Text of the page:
I do not oppose the Order. I do not represent the motoring lobby or anyone else, but I do not oppose it. I wish it gave a little more discretion in regard to the hours during which the limit is to be imposed, and I am certain that, on many roads, it is unnecessary to retain the imposition of the limit for the full 24 hours of each day.

11.26 p.m.

Mr. Alan Brown (Tottenham)

During the last 30 years, during which I have been an almost daily user of our roads, I have, like everyone else, become aware of the tremendous changes which have come about. We are now discussing a 40 m.p.h. speed limit. In spite of the changed conditions, little or nothing, in my view, has been done to improve the system of light signals used to control present-day traffic. Basically, our system of traffic lights has remained unchanged during the 30 years in which I have been a motorist.

Are we satisfied that the diameter of a colour signal, about 8 in., is large enough? Sometimes, I think, it is not, particularly in brilliant sunshine. In built-up areas, particularly in the centre of towns, where there are neon lights——

Mr. R. Gresham Cooke (Twickenham)

On a point of order, Mr. Speaker. I may be a little confused, but are we not still discussing the Order dealing with the 40 m.p.h. limit, not traffic lights?

Mr. Mellish

Further to that point of order, Mr. Speaker. Is it not the case that my hon. Friend the Member for Tottenham (Mr. A. Brown) is trying briefly to show why he objects to the 40 m.p.h. limit because of certain deficiencies on the roads?

Mr. Speaker I

have not heard enough from the hon. Member yet to know. I am listening.

Mr. Brown

I venture to say, with respect, that there are very few hon. Members present here tonight who have not, at some time in the hours of darkness, shot the traffic lights because of the confusion of background neon signs. I suggest that, if it is proposed to raise the speed limit, consideration should be given also to increasing the size of the signal light. The road signs laid down are fairly big, yet the most important of all, the stop signal, is still about 8 in. in diameter.

The greatest hazard of all, perhaps, is caused by the placing of traffic lights along derestricted roads. There are all too many of them, some very close to London. It is very bad for one's nerves to come along certain roads at 70 or 80 m.p.h., particularly up an incline, and then suddenly be confronted—as one is just outside Dartford—with traffic lights about 200 yards away. I think that perhaps something could be done about that.

The other point I wish to make is about the sequence of our signal lights. They are still red, amber and red, and then amber

Mr. Speaker

I have listened with much attention, but I think that it is a little difficult to relate that particular problem to this Order. I think that the hon. Member must address himself to the Order which we are now discussing.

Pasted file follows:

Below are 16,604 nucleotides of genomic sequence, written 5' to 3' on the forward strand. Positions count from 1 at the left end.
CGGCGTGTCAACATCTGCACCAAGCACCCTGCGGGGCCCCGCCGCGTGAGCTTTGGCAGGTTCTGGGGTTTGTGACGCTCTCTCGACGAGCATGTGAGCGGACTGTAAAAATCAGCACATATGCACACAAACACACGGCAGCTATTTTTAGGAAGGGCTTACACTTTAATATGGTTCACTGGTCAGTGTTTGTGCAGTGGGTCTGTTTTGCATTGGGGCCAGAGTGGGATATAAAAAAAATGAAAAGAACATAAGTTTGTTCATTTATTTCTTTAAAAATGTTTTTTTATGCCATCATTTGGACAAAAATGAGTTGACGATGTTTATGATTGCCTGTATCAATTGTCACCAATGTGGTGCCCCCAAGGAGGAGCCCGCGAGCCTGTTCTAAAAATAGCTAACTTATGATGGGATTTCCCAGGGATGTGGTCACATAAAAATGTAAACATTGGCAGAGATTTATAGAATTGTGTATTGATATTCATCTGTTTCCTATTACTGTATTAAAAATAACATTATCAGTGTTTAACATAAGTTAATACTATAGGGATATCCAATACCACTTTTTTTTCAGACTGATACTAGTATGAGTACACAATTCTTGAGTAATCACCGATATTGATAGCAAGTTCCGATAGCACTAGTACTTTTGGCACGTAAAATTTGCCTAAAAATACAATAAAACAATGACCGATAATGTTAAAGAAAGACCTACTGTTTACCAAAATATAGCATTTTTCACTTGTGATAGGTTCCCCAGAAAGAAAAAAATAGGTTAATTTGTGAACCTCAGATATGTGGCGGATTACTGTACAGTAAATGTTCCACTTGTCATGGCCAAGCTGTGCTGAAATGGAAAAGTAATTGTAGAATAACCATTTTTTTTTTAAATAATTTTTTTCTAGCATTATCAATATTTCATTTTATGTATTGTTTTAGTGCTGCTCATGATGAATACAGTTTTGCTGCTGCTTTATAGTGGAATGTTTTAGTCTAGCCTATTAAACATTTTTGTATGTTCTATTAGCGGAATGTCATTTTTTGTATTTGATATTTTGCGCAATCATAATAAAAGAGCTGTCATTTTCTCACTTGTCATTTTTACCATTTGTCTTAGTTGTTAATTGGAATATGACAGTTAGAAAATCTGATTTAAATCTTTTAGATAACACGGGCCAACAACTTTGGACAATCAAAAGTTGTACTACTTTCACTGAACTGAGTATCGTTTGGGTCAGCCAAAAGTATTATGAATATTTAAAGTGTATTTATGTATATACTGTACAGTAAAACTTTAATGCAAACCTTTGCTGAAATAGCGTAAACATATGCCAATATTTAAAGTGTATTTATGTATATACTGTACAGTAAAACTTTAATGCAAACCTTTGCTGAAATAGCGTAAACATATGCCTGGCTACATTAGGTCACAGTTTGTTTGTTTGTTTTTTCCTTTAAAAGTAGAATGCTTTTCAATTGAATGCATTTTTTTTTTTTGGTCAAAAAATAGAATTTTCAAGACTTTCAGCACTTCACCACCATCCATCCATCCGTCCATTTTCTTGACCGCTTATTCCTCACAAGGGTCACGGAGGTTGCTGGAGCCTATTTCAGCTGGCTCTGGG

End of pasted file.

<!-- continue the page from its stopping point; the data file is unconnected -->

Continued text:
Mr. Brown

If we are to increase our speed limit, would it not be advisable, as a safety measure, that the amber plus red signal should be entirely eliminated? All too frequently traffic will be approaching intersections at, say, 40 miles an hour and traffic from another direction will be approaching at approximately the same speed, trying to get across on the amber. Surely, if the light remained at red until the amber had also changed to red it would be far safer than continuing the present practice of having the amber signal on one side of the traffic lights and amber plus red on the other side.

Mr. R. Gresham Cooke (Twickenham)

I wish to say a word or two in favour of the Order relating to the speed limit of 40 m.p.h. Experience has shown that on the Great West Road, which had no speed limit before, the imposition of the 40 m.p.h. limit has been a considerable success. On such a road the danger to the ordinary motorist comes more from behind than from in front, because, when cars are driven too close together, one is constantly in danger of being bumped from behind. Quite often one sees three or four cars tangled together because each one has bumped into the car in front.

Motorists on the Great West Road sometimes drive too close together. On occasion I have had to warn the motorist behind that he was driving too close to me by switching on my back light and pretending that my brakes were being applied. I would say that on that road one sees less bumps of this sort at 40 m.p.h. than when cars were driven at 60 or 70 m.p.h.

As a practical measure, I commend the Order to the House because I think that the speed limit of 40 m.p.h. has been successful on roads, such as the Great West Road, which I frequently use when going to my constituency. I have not much experience of the North Circular Road, but the speed limit has been a success and the accidents seem to be less severe than previously.

11.33 p.m.

Mr. Hay

May I begin by thanking the House for the sympathetic and, indeed, cordial welcome which it has given to this Order and to the extension of the 40 m.p.h. speed limit which we now hope to bring into force?